I recognize myself in much of this chapter. UGH..I truly cannot wait until I come upon a chapter that I do not see myself in, but I doubt that will happen. But, on the positive side, here I am, once again, walking through the fire to become sanctified. PTL! 🙂
The HASTY tongue:
I am starting by giving the Biblical references first, so they are clearly stated, and easy to locate. When I am referring to a specific verse or verses, I will put the letter in parentheses or after the paragraph. EX: (a). All verses are KJV.
a. Proverbs 18 v 13: “He that answereth a matter before he heareth it, it is folly and shame unto him.”
b. Proverbs 29 v 20: “Seest thou a man that is hasty in his words? there is more hope of a fool than of him.”
c. Judges 11 v 30-40: Please read: an awesome story about hasty verbal commitments)
d. Ecclesiastes 5 v 2: “Be not rash with thy mouth, and let not thine heart be hasty to utter any thing before God: for God is in heaven, and thou upon earth: therefore let thy words be few.
e. Ecclesiastes 5 v 4-6: “When thou vowest a VOW unto God, defer not to pay it; for He hath no pleasure in fools: pay that which thou hast vowed. (5) Better is it that thou shouldest not VOW, than that thou shouldeth VOW and not pay. (6) Suffer not thy mouth to cause thy flesh to sin; neither say thou before an angel, that it was an error: wherefore should God be angry at thy voice, and destroy the work of thine hands?”
f. James 3 v 2: “For in many things we offend all. If any man offend not in word, the same is a perfect man, and able also to bridle the whole body.”
In life, there are many things we can correct by “do over’s.” But, words spoken can never be taken back or “unheard”, and time spent will never be recovered. The Lord has commanded us to use these very precious commodities in a thoughtful way.
Words, we are to use sparingly and with discernment; perhaps this is why our bodies are designed with one mouth and two ears. Listening more and speaking less, or at the very least, speaking AFTER listening benefits us all.
I am a person who engages my mouth prior to engaging my brain. This makes conversations uncomfortable at times. Words or comments I make can be misinterpreted, or I just flat out innocently offend other’s by not knowing their sensitivities to my chosen words. It would be impossible to know each and every persons sensitivity level, depending on his/her past life experiences. Some people may be offended by the most innocent or non-inflammatory observation, or an attempt to interject humor into the conversation (totally me), as I know nothing about a painful experience they may have in their past. Listening, and being guided by the Holy Spirit helps us direct our comments in a way that will not offend those we are talking to.(f)
Many times, my insecurities show when I respond in haste before really listening to the speaker, therefore, I don’t grasp the entirety of the comment/question/statement before answering. An example of this is when I used to interview for a new position as an R.N. I would “think” I knew what the panel was asking me, and answer quickly (out of nervousness, habit, whatever), and then, seeing the blank stares looking back at me, I would realize I missed the point of the question, and my answer was not the well thought out response it should have been, given my skills/knowledge and years in the field.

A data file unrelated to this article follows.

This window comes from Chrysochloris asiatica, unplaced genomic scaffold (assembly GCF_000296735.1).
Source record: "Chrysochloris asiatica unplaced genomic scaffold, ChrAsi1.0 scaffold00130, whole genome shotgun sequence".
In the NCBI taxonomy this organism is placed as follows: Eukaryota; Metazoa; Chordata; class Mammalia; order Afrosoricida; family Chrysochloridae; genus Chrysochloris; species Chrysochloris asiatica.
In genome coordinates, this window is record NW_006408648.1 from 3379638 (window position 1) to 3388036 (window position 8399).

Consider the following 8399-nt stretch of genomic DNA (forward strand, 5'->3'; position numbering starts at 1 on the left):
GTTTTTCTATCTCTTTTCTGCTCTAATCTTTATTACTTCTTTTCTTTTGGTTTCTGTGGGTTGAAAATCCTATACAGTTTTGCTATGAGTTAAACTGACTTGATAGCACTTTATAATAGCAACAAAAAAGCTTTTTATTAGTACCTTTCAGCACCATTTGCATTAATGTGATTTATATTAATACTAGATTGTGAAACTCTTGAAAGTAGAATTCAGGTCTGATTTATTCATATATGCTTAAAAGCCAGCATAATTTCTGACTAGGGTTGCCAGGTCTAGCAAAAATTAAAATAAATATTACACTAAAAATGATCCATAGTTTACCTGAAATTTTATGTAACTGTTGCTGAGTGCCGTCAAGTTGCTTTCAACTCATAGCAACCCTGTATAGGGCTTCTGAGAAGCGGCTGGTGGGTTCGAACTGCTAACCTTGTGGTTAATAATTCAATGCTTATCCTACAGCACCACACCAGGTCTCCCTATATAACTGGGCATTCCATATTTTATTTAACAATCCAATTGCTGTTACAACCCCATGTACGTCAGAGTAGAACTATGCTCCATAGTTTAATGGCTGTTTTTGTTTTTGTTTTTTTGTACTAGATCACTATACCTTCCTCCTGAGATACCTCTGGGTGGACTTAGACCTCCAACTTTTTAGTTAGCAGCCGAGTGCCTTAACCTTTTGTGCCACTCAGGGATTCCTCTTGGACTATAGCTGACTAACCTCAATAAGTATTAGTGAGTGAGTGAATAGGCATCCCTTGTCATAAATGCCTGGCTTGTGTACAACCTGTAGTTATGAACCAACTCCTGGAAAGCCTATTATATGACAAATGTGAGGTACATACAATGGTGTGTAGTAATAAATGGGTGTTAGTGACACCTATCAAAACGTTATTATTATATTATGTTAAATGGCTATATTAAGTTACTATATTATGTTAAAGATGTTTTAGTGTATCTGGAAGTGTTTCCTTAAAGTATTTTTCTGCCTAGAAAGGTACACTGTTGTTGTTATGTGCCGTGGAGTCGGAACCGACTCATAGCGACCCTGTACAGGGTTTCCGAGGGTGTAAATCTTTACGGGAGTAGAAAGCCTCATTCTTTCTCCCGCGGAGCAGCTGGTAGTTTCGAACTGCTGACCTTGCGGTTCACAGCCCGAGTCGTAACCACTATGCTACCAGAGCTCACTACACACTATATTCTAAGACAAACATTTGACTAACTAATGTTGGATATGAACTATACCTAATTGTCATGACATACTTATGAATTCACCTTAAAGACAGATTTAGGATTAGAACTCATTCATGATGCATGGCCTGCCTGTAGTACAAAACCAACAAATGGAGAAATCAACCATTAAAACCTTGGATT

It would take 1 or 2 questions before I was calm enough to answer correctly, but like I said, words cannot be taken back, and time cannot be recovered. Also, there is that saying about “First impressions being lasting impressions.” I have been blessed that the Lord has opened the eyes and hearts of the panel in the positions where I was to work, and they gave me a second chance. (a,b)
Another problem I (and many others) have is committing in haste, before prayer, or before really knowing what we were committing to.
I used to promise to pray for someone, and then walk away and promptly forget it when I was saying my prayers that evening. I have found that stopping at that moment when asked, and praying right then and there addressed this problem. God wants us to keep our promises. As Christians, and adults, we want to be dependable. Looking back in Ecclesiastes, God provided us with guidance by scenarios that had serious consequences. We are reminded by Solomon to not forfeit our commitments with excuses by saying our promises were accidental mistakes.(d,e)
Another lesson in Judges cost a young maiden love, her possible future marriage and children. (The author and I have different opinions on the outcome for Jeph’than’s maiden daughter: in KJV, his daughter was doomed to be a virgin for life, and the author contends that “Scripture is not clear to whether he sacrificed her on an altar of fire (contrary to God’s laws) or whether she was doomed to be a virgin the rest of her life.”) Either way, Jeph’than’s only daughter paid the price for his hasty vow. (c-definitely worth the read!)
In conclusion, I believe the following verse sums it up nicely:
James 1 v 19: “Wherefor, my beloved brethern, let every man be swift to hear, slow to speak, slow to wrath:”
I am swift to hear and slow to speak. The LORD has set a guard over my mouth and He keeps watch over the door of my lips.
God Bless, See you next time!